Intel doubles its investment in data sharing and privacy protection technology
At the online Intel Research Institute Open Day event in early December, two researchers from the company said that using homomorphic encryption and federated learning technology, companies and researchers can collaboratively analyze data and create data without exposing actual data. The machine learning model effectively avoids the risk of data leakage.
The collaborative team can use federated learning to create a general machine learning model, train it with its own internal data, and then safely collect and combine these scattered models to establish a more accurate iteration that integrates the data of all parties. Homomorphic encryption is more versatile and is the result of a special field of cryptography, focusing on data calculations in the encrypted state, such as encrypted data search and machine learning algorithm training. Homomorphic encryption can maintain the availability of information while effectively protecting privacy.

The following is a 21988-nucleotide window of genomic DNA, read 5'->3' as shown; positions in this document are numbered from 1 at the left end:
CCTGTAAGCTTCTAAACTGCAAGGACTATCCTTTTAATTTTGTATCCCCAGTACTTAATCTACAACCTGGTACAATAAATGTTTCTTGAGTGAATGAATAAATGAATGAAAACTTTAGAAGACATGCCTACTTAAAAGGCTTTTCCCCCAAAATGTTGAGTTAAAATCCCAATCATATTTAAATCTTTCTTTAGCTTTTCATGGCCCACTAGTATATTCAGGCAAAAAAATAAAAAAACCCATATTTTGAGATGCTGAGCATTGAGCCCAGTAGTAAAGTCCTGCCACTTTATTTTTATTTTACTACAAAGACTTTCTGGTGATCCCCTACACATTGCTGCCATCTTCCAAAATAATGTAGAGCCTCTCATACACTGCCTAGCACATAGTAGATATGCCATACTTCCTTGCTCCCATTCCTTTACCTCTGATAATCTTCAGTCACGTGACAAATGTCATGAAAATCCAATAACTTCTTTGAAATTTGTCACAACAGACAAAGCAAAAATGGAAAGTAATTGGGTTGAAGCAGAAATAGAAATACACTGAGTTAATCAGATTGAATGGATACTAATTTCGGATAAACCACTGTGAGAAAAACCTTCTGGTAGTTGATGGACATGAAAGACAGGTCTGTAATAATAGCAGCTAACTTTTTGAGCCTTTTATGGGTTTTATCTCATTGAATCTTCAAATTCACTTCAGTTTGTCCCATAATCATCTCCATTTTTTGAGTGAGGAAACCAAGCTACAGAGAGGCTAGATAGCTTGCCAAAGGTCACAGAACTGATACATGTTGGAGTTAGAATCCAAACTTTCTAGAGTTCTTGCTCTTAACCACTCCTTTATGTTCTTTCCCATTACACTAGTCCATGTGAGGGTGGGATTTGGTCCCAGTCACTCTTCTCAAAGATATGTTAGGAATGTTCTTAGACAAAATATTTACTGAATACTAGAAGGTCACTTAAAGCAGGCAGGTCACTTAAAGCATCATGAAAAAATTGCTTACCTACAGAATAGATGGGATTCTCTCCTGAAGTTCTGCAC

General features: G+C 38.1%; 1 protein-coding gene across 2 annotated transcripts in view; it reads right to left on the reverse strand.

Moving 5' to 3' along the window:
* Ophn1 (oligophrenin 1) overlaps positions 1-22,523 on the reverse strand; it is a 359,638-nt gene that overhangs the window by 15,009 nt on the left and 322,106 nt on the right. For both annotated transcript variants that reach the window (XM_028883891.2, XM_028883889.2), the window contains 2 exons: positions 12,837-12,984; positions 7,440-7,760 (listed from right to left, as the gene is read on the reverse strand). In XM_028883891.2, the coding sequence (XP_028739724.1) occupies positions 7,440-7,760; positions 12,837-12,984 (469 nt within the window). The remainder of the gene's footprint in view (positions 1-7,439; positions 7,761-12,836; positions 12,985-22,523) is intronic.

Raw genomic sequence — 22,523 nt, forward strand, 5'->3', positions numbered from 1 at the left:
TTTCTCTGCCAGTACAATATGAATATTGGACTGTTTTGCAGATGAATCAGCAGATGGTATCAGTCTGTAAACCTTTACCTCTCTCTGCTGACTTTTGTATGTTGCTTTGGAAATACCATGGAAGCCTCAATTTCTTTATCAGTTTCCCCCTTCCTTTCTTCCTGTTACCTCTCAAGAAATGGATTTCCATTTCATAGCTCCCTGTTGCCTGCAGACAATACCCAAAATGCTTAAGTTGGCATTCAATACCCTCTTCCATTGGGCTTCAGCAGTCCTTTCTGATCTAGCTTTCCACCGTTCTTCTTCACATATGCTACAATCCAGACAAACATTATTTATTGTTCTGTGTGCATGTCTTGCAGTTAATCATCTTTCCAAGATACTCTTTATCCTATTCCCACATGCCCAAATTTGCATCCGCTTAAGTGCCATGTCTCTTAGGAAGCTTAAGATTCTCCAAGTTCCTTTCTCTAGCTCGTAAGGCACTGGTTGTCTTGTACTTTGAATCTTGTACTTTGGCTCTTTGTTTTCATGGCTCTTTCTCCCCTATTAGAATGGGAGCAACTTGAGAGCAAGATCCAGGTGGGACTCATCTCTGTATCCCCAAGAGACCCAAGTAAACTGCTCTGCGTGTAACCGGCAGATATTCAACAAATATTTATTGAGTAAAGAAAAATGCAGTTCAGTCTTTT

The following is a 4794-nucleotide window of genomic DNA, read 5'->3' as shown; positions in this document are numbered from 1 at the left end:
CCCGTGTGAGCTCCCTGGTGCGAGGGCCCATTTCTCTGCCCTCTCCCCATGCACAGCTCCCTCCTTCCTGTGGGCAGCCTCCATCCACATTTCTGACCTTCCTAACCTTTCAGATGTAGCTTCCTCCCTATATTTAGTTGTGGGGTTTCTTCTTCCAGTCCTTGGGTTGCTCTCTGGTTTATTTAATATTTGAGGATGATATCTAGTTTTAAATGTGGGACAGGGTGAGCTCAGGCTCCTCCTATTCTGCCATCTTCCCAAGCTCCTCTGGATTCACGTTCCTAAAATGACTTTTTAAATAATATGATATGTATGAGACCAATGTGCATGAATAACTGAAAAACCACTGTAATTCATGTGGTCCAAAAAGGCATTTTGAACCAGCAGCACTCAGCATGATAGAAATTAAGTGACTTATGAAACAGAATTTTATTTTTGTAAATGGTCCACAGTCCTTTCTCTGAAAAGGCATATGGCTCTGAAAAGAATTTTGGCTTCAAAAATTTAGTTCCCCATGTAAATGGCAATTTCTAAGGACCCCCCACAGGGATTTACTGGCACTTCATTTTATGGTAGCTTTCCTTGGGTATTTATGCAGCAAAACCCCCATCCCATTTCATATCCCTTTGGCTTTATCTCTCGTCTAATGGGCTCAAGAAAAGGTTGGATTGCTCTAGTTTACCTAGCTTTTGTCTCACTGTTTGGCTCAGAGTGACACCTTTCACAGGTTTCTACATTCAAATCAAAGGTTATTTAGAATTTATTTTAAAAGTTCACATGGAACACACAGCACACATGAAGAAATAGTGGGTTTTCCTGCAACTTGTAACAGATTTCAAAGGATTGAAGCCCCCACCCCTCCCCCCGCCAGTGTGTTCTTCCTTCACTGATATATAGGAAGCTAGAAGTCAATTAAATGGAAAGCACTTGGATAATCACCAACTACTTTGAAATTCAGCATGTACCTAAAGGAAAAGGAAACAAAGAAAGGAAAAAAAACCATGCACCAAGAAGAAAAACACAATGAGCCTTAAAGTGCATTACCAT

Intel has doubled down on these two technologies, providing support in its hardware with Software Guard Extensions (SGX). Jason Martin, the chief engineer of Intel’s security intelligence team, said that this can reduce the application cost of homomorphic encryption and federated learning technology.
“Unprocessed data is data that’s not useful,” he said. “The primary tools that we have for making sense of the increasing volumes of data is machine learning and statistics technologies, but companies are worried about sharing that data because of security and privacy concerns.”